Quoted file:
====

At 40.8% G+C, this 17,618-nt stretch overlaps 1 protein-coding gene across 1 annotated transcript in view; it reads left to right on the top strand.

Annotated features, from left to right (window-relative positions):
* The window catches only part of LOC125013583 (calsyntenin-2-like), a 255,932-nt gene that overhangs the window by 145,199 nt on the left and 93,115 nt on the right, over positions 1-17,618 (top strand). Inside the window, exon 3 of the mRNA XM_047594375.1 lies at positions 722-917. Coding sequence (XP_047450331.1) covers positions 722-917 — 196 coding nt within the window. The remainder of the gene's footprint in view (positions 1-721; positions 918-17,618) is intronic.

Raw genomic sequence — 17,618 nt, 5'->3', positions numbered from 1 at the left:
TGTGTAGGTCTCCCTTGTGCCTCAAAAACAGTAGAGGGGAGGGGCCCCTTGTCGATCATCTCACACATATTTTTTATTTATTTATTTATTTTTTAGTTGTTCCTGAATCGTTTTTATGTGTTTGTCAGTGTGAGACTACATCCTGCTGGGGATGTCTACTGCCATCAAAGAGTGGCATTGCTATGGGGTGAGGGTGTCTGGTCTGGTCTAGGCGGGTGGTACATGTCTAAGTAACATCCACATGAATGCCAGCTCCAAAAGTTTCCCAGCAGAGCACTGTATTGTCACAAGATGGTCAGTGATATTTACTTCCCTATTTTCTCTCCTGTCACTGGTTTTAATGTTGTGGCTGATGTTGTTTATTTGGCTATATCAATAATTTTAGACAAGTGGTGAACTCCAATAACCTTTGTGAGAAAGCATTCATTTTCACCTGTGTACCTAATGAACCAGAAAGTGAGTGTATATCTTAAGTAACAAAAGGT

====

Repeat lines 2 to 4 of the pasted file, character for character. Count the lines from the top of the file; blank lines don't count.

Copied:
Annotated features, from left to right (window-relative positions):
* The window catches only part of LOC125013583 (calsyntenin-2-like), a 255,932-nt gene that overhangs the window by 145,199 nt on the left and 93,115 nt on the right, over positions 1-17,618 (top strand). Inside the window, exon 3 of the mRNA XM_047594375.1 lies at positions 722-917. Coding sequence (XP_047450331.1) covers positions 722-917 — 196 coding nt within the window. The remainder of the gene's footprint in view (positions 1-721; positions 918-17,618) is intronic.

Raw genomic sequence — 17,618 nt, 5'->3', positions numbered from 1 at the left: